When I was a child, I grew up across the street from Mr. Fagylalt, a Central European immigrant who owned and operated an ice cream truck. In the summers, he circumnavigated our neighborhood, his truck tinkling repetitive music that lured nickel-and-dime-toting children to the edges of their yards. Back then, even in the heavy humidity of a South Carolina August, we mostly played outside.
I doubt that Mr. Fagylalt could make it today with children ensconced in their rooms engaged in Mortal Kombat or OD-ing on TikTok videos. I know I would have stayed inside if I had owned Madden NFL 2020 instead of the electric football game we owned. Most of the vibrating plastic players merely rambled around and around in circles. With an open field in front of him, a running back would suddenly hang a hard right and run out of bounds. You passed the ball by putting a felt oval in the quarterback’s hand, pulling his arm back, and catapulting the felt in hopes of hitting the receiver. It was so boring I rarely found anyone willing to play it with me.
Anyway, in those days, people called mobile ice cream vendors “good humor men, ” and, sure enough, Mr. Fagylalt was always in a good mood when I talked to him, or rather, when he talked to me. However, now when I think of Mr. Fagylalt, the adjectives “dirty” and “old” have supplanted “good” and “humor” as modifiers. Let’s put it this way: although Mr. Fagylalt never attempted to molest me in any physical way, he did infuse my vocabulary with a host of Anglo-Saxon vulgarities, words that no one used (at least in front of us) in our house. He didn’t define the words; I picked up their meanings in context from the same old stories he told over and over.
Stories delivered in an accent as thick as Porkolt. One of his favorites featured a mutt named Champ and our neighbors the Foxes, who lived on the corner of Lenwood and Dogwood. The Foxes kept a meticulous yard with neatly trimmed shrubbery and manicured grass. They took great pride in their yard’s appearance, seemingly removing fallen pine needles on a daily basis. One day Champ got into some ice cream chemicals stored in the Fagylalt carport. He ended up slurping down the found treasure and urinating on the Foxes’ chain link fence. “Oh, zat, dog,” Mr. Fagylalt would say in an aside and launch into a side story about the time he saw Champ mount such-and-such a bitch vividly describing the apparatus involved in the procreative act. Eventually, he’d return to the main plot, to wit: Mr. Fox mistook the brownish urine staining his fence for rust until a rainstorm washed it away. At the end of these too-oft-told tales, Mr. Fagylalt laughed and laughed. I hated every minute but was too timidly polite not to stand there for at least one retelling. I don’t remember if I faked-laughed myself, but I doubt it.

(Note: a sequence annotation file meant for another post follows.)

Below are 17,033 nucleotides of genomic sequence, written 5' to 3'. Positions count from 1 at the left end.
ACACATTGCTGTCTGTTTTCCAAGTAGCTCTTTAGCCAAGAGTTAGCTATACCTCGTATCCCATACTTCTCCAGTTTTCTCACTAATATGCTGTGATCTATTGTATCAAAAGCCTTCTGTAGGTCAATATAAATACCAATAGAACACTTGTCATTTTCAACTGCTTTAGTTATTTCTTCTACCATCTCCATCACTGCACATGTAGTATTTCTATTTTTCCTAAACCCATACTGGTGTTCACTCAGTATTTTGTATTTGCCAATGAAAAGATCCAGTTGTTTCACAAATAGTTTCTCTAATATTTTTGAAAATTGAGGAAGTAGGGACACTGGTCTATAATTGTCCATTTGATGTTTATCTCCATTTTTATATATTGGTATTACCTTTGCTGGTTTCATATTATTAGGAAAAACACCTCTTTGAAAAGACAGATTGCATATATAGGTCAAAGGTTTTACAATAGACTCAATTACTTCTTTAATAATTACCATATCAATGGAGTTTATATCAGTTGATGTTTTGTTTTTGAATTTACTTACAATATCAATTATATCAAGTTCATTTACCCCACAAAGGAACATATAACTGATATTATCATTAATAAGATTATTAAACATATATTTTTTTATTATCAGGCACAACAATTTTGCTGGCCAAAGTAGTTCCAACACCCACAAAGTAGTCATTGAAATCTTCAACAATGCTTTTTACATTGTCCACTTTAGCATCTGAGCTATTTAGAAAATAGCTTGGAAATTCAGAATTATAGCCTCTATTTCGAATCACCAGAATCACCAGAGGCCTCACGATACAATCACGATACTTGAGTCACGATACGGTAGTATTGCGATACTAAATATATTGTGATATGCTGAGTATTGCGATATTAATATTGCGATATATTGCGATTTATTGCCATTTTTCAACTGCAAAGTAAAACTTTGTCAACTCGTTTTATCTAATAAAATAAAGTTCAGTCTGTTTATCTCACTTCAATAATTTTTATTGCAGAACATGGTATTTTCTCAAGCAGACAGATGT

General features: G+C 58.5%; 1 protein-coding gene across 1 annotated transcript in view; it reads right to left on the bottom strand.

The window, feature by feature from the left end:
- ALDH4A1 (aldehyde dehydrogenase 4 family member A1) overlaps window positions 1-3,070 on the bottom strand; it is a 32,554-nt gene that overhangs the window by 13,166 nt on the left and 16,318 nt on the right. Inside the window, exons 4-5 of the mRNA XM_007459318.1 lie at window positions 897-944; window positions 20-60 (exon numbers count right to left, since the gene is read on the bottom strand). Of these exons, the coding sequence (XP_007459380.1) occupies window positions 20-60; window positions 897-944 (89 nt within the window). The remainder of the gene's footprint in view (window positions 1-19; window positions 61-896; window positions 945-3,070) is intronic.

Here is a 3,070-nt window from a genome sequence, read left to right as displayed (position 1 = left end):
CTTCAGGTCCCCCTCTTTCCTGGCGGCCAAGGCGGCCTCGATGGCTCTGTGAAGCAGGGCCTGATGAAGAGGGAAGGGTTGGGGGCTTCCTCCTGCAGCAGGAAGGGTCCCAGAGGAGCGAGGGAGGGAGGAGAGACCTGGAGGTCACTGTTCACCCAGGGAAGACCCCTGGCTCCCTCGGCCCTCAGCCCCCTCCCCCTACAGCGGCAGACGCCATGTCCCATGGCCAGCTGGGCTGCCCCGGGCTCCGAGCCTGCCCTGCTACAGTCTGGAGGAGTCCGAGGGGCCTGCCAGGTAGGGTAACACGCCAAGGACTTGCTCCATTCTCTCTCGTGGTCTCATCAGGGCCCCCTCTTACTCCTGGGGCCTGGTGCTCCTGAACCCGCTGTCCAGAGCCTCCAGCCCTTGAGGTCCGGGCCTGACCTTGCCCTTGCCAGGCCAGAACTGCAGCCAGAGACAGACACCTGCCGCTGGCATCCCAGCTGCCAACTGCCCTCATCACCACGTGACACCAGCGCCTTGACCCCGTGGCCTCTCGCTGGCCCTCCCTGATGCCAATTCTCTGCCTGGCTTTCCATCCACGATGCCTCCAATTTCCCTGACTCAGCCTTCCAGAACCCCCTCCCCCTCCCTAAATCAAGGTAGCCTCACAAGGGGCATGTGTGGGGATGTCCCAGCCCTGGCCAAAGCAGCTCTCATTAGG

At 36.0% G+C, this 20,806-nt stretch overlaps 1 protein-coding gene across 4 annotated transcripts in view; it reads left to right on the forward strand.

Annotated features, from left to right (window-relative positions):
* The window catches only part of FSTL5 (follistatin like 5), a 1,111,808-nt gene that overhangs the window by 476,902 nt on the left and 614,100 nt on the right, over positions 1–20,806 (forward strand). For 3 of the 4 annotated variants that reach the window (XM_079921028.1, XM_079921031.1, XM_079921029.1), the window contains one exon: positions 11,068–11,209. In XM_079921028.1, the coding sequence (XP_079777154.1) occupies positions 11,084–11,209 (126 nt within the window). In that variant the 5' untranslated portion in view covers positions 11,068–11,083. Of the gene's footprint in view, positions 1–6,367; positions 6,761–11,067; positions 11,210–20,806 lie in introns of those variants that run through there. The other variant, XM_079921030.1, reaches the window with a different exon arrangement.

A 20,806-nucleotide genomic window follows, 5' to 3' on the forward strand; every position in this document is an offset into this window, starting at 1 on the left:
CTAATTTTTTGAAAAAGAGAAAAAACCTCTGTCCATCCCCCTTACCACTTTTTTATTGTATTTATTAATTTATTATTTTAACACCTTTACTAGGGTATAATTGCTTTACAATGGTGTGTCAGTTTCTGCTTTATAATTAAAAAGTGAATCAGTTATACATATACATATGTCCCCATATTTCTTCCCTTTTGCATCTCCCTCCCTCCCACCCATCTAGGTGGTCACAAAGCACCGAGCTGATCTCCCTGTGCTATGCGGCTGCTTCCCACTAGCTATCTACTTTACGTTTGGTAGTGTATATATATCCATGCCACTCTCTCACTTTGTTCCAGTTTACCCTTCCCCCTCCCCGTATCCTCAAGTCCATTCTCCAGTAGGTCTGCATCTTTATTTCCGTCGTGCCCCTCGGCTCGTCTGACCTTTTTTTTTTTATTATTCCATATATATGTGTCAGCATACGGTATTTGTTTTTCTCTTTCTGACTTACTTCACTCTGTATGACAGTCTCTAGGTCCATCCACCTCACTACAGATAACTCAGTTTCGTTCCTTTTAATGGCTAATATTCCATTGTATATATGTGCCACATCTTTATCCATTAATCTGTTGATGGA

Luckily, Mr. Fagylalt and I had a falling out. One summer, when the Fagylalts vacated their house for several weeks, some friends and I entered his ice cream truck, which was unlocked. When inside, we merely looked around to see what it was like in there, and I discovered to my delight that the truck’s music was produced just the way a jack-in-the-box makes music – with a crank that propels a rubber mechanism that goes around and around plucking out notes.
Unfortunately, others at various times also got inside the truck and engaged in a bit of vandalism. When the Fagylalts returned and made inquiries, someone noted that he or she had seen a red-headed boy over there, so Mrs. Fagylalt told my mother, who ended up taking my word that I had not vandalized the ice cream truck. I also think my parents (and others in the neighborhood) were hip to Mr. Fagylalt’s off-color ramblings.
When I left for college at eighteen, the Fagylalts still lived across the street. I remember bumming a ride home one Friday for a weekend in Summerville. Upon arrival, as I walked across our lawn with a sack of dirty clothes slung over my back, a swarm of kids on banana bikes were popping wheelies in our yard. As I shouted “hey” to my nine-year-old brother Fleming, he yanked back on the handlebars too hard and landed on the ground on his rear end.
“If you keep that up, you gonna break your coccyx,” I warned.
He looked up at me with a puzzled expression.
“Sounds like you’ve been talking to Mr. Fagylalt.”
 Even though this man and his wife must be long dead by now – they were older than my parents – I’m going to obscure his identity in the very unlikely event that one of his offspring were to happen upon this post. Just for fun, though, see if you can guess his country of origin, as I sprinkle hints throughout the post. Hint #1: his native language is not Indo-European in origin.
 In James Joyce’s short story “An Encounter,” the young narrator runs across a Mr. Fagylalt-like man whose stories also orbit in circles: “He began to speak on the subject of chastising boys. His mind, as if magnetized again by his speech, seemed to circle slowly round and round its new centre. He said that when boys were that kind they ought to be whipped and well whipped. When a boy was rough and unruly there was nothing would do him any good but a good sound whipping.”
 A meat and vegetable stew popular in Székesfehérvár.